But by the end of the year, prices were surging all over again.

So if the “market fundamentals” were sound, what was the problem? Perhaps it was the markets themselves. For a while, some economists had been arguing that the freer markets that Zoellick saw as the solution to high food prices were in fact part of the problem. They were saying that speculation had played a big role in the price spikes of 2008. A group of eighteen leading U.S. economists wrote to the U.S. Congress saying that deregulation of financial markets had “encouraged hyper-speculative activities by market players who had no interest in the underlying physical commodities being traded. This produced severe price swings.”

This talk was sacrilege, and remains so in many quarters. But read the words of the traders themselves rather than the economic theorists, and there is a lot of support for the view that it was speculators that turned a supply-and-demand problem into a full-blown crisis, one in which—as the UN’s special rapporteur on the right to food, Olivier De Schutter, noted in 2011—an extra 40 million people have been made chronically hungry.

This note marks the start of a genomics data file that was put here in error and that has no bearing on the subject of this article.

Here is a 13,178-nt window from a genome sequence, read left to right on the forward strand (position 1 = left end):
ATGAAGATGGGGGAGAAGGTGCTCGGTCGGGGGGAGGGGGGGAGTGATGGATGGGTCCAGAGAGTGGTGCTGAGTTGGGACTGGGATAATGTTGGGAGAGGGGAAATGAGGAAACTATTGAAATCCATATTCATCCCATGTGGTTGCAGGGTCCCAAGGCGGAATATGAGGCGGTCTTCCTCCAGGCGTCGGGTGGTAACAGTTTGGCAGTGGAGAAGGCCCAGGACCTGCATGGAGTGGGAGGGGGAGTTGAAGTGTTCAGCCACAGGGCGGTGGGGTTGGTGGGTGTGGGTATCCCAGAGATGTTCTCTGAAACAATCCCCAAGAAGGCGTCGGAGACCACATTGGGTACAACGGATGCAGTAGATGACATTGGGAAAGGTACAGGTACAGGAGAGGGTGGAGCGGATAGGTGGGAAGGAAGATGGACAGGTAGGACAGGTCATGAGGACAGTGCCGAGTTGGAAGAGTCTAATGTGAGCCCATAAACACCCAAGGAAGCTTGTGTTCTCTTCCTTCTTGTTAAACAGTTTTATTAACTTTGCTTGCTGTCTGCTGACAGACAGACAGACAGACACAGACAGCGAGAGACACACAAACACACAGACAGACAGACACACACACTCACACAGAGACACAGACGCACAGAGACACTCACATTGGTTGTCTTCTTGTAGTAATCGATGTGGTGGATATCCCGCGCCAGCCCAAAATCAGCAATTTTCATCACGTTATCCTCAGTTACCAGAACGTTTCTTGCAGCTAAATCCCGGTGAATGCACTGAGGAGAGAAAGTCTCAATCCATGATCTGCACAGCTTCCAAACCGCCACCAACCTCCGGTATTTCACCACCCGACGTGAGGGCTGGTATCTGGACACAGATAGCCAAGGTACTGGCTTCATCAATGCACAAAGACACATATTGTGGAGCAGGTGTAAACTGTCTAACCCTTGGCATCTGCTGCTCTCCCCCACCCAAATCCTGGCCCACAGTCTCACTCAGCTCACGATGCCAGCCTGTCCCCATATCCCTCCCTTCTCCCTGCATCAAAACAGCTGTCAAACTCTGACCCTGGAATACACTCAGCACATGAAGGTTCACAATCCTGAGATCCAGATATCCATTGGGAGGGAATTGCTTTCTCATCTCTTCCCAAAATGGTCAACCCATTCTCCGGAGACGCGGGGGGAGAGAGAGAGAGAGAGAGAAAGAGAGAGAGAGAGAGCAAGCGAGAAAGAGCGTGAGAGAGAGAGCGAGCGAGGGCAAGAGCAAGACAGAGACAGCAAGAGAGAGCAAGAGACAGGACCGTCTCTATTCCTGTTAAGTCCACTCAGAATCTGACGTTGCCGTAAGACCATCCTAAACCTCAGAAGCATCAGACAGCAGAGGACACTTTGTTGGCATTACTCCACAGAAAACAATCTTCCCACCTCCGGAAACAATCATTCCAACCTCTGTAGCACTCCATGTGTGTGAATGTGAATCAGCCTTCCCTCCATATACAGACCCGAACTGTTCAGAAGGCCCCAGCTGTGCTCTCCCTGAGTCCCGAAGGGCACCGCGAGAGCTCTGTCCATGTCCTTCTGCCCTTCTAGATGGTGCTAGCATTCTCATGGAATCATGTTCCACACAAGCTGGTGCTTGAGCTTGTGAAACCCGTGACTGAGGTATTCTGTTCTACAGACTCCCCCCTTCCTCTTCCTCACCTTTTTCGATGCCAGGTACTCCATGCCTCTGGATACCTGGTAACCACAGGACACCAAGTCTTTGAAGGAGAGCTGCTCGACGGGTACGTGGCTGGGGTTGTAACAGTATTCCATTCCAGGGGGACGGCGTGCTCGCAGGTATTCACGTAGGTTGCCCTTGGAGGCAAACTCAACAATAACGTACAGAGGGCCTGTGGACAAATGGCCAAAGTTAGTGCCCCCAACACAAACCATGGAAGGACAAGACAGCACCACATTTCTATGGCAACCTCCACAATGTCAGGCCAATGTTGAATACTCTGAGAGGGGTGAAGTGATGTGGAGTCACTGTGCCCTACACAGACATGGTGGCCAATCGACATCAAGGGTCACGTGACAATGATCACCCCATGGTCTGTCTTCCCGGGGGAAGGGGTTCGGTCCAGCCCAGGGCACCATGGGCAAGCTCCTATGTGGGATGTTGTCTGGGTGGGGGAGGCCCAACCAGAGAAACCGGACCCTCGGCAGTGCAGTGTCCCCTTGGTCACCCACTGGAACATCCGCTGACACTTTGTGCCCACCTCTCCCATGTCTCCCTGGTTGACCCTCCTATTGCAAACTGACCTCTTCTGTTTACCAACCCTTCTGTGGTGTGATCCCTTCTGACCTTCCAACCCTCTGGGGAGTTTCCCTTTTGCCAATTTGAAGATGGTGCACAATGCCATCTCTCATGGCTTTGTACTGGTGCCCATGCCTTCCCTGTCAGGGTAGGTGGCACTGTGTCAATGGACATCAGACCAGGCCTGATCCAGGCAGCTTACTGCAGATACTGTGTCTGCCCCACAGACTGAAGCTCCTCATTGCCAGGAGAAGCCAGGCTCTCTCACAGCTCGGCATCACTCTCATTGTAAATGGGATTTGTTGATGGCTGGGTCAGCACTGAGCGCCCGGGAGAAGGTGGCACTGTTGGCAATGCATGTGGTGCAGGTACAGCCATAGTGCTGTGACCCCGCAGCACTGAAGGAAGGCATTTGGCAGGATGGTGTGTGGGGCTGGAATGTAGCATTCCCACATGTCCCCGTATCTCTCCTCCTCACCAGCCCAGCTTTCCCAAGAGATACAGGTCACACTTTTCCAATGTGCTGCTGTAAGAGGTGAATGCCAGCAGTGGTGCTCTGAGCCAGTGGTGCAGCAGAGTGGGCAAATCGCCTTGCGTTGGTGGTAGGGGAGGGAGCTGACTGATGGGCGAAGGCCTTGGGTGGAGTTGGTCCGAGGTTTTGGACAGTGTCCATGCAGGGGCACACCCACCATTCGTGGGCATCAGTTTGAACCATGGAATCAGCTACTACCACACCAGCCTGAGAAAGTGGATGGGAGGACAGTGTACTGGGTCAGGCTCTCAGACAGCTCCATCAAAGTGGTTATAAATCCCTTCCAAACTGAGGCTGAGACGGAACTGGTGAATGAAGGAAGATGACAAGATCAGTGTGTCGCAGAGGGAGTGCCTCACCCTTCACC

The investment bank Goldman Sachs concluded in a research report in 2008 that “without question, increased fund flow into commodities has boosted prices.” Its take was that the speculators were simply anticipating events in the real world. But to many it looked more like the speculators were creating those events. And to some that looked unacceptable. In the summer of 2008, financier George Soros told the German magazine Stern that speculators were distorting prices in a way that “is like hoarding food in the midst of a famine.” At U.S. Senate hearings around the same time, hedge fund manager Michael Masters said: “It’s not like real estate and stocks—when food prices double, people starve.”

There was a new narrative emerging. It said that food futures—previously a rather humdrum business that helped fund farmers and keep prices stable—had been taken over by speculators in the finance markets, and in the process it had turned into a dangerous beast that bankrupted farmers and caused worsening price volatility. It said that the same kinds of forces that had overwhelmed the world’s banks in 2008 were disrupting food markets too. And there was an extra wrinkle. It appeared that, as the banking crisis escalated, investors seeking a safe haven were buying into commodities and, by 2010, were driving up food prices once more.

Excerpted from The Land Grabbers: The New Fight Over Who Owns the Earth, by Fred Pearce (Beacon Press, 2012). Reprinted with permission from Beacon Press.